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So ‘ee’s publishin’ an economic glossary

Austerity is a narrative largely attributable in the UK at least to David Cameron and George Osborne,

Well, no, not really. It’s an invention of the left. For there hasn’t been any austerity. UK govt spending has risen in cash terms, real and as a percentage of GDP.

and resulted in further inequality within the UK society……again, increasing inequality.

The Gini Index has fallen since the days of New Labour


9 thoughts on “So ‘ee’s publishin’ an economic glossary”

  1. BiS

    It’s 36,000 words – I couldn’t write that when I had COVID, long or otherwise, let alone had it nearly 5 times…

    to a sample of his ‘austerity’ entry:

    None of this was necessary: the inappropriate application of the household analogy to the management of the finances of the UK’s macroeconomy led to destruction of economic power within the country that firstly led to Brexit, because of the disenchantment of many with the government that imposed this programme and secondly has led to a persistent poor economic performance in the UK when compared to all other countries of similar size and economic development meaning that by 2023 it had uniquely failed to recover from the economic downturn caused by the Covid crisis

    This might well be like reading through a chapter of ‘Mein Kampf’ in terms of its relation to reality – indeed its arguably that a certain Austrian from the 20s might actually be nearer to corresponding with it than the ‘man from Ely’ is…

  2. Austerity is a narrative largely attributable in the UK at least to David Cameron and George Osborne

    I hate the current usage of the word narrative, whose meaning has been variously hijacked, twisted and misunderstood or misused by illiterate fvckwits like Murphy. Narrative means “story”. He means something like “set of policies”.

  3. It suited Gideon’s book to play the hard man implementing austerity policies; and it suits Labour’s book to pretend it was actually happening. But, as others have already pointed out, it wasn’t happening at all.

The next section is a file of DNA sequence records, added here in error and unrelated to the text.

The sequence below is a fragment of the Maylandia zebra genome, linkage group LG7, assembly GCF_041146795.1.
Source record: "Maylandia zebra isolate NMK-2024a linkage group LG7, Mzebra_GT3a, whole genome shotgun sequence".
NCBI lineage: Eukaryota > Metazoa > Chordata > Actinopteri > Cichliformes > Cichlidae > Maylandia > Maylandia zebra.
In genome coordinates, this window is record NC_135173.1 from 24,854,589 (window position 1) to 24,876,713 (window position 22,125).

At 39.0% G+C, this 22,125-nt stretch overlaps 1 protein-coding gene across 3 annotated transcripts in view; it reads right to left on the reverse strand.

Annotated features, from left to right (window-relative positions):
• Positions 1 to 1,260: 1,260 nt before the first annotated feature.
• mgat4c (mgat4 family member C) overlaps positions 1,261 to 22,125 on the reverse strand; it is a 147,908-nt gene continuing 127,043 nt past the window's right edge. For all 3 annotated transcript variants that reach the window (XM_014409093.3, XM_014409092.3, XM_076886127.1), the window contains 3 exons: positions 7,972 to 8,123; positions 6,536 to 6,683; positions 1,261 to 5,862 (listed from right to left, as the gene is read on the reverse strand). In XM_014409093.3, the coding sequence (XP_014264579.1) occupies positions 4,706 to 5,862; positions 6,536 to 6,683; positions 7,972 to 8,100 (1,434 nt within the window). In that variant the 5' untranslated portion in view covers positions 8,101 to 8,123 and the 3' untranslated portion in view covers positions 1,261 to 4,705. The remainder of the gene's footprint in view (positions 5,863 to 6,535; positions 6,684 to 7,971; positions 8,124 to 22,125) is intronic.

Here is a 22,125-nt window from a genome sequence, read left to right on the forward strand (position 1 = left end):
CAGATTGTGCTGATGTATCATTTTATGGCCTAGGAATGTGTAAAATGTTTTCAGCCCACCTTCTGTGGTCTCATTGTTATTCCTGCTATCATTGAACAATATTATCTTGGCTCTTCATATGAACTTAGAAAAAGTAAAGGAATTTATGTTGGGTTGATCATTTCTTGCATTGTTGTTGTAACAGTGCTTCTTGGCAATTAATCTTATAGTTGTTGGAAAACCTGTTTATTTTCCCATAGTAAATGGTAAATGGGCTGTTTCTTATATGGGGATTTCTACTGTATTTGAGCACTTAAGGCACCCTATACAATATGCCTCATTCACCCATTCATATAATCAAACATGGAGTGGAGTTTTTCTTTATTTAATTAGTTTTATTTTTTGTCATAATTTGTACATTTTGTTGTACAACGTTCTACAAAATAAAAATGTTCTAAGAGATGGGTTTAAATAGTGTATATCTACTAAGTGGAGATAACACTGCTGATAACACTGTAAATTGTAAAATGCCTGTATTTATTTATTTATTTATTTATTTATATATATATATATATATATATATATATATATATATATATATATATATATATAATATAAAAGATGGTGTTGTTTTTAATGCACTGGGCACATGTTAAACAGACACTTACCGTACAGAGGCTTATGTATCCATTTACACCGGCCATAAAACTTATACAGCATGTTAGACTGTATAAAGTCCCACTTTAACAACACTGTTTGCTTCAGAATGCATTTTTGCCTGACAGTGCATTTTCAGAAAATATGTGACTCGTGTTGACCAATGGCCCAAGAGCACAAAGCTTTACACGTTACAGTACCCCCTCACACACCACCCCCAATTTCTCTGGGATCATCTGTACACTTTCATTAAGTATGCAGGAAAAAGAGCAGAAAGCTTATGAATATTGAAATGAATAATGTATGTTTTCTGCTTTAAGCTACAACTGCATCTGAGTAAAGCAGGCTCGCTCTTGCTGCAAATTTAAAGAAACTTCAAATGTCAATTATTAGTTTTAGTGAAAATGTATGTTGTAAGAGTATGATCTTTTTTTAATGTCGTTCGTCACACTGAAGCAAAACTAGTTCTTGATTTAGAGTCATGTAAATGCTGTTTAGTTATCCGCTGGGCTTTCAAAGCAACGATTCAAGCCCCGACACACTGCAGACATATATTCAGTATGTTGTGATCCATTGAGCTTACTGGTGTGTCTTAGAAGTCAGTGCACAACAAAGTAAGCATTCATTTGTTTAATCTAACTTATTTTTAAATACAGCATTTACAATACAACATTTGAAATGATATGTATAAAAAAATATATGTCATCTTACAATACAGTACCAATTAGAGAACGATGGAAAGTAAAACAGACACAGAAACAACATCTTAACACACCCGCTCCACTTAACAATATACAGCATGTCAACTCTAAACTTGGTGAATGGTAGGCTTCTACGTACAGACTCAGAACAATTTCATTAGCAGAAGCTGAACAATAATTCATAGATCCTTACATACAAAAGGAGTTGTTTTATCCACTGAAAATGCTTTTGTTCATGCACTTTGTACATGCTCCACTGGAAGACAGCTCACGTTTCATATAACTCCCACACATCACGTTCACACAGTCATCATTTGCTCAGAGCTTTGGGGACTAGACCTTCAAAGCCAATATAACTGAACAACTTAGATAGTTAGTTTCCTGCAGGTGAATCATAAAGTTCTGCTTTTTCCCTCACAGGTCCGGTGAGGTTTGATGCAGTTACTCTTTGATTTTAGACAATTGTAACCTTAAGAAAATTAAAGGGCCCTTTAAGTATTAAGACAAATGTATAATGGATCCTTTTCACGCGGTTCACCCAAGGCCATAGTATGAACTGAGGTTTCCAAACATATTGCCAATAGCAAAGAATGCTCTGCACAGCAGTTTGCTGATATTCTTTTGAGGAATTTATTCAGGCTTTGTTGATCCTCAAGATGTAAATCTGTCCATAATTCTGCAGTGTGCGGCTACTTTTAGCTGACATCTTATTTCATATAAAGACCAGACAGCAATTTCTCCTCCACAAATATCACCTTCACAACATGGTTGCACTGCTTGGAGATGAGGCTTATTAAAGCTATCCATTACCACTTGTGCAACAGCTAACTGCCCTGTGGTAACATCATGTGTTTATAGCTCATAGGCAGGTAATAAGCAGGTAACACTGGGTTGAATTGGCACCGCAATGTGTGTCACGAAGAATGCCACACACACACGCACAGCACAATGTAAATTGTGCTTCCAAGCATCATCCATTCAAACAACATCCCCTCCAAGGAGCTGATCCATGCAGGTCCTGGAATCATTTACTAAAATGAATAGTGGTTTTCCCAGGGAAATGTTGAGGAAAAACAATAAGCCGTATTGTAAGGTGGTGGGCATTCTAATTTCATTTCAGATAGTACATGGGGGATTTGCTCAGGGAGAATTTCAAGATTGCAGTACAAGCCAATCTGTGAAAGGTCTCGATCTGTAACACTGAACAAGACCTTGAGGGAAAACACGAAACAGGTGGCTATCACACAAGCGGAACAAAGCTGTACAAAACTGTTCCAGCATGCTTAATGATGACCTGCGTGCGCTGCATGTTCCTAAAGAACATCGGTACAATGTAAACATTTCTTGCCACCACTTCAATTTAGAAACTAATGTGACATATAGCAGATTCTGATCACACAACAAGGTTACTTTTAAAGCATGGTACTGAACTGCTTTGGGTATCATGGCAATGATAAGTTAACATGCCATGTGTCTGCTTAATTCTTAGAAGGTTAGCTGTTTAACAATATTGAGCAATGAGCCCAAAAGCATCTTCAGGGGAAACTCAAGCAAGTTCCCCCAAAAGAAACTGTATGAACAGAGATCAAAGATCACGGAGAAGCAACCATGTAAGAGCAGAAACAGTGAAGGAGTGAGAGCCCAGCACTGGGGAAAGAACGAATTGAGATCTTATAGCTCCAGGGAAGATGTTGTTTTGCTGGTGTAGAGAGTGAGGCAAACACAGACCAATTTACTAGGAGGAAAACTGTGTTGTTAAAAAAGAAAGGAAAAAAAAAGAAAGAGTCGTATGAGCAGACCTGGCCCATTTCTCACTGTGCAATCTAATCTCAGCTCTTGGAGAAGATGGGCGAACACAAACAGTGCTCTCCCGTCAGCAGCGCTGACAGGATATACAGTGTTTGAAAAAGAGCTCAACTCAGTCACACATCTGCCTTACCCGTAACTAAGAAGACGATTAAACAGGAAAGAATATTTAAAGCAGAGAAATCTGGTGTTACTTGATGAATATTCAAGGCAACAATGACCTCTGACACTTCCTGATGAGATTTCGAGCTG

It may be that there were some areas of government that had tightened budgets (though I’m struggling to think of many), but these were more than compensated for by the huge increases in spending on health, education, transport, defence, etc.

  4. Weeellll, OGH is clearly correct in terms of “UK govt spending has risen in cash terms, real and as a percentage of GDP.”

    A quick gander at the OECD* numbers tells you this. Not a problem.

    You’re left with two possible objections, the first being spending priorities were shifted from “fings wot I like” to “fings wot I don’t like”, which is probably most of it.

    Then, minor technical hitch – the per capita basis. The Argument Which Must Never Be Made. ‘Cos, reasons.

    Obviously, net immigration was running up to the 350,000 mark over the period. That’s roughly 50%, or more, of the annual birth numbers from ~16-18 years prior.

    This Must Never Be Mentioned.

    *Minor technical hitch, they seem to have introduced a definitional change beginning 2008, so the numbers only go back to 2007. Annoying.

  5. New Labour was the only government in my lifetime which simultaneously made the rich richer and the poor poorer. So of course the Gini index peaked just before the financial crash – what is even worse is that *after* the financial crash the Gini index was *still* higher than at any time during the premierships of Mrs Thatcher or John Major.

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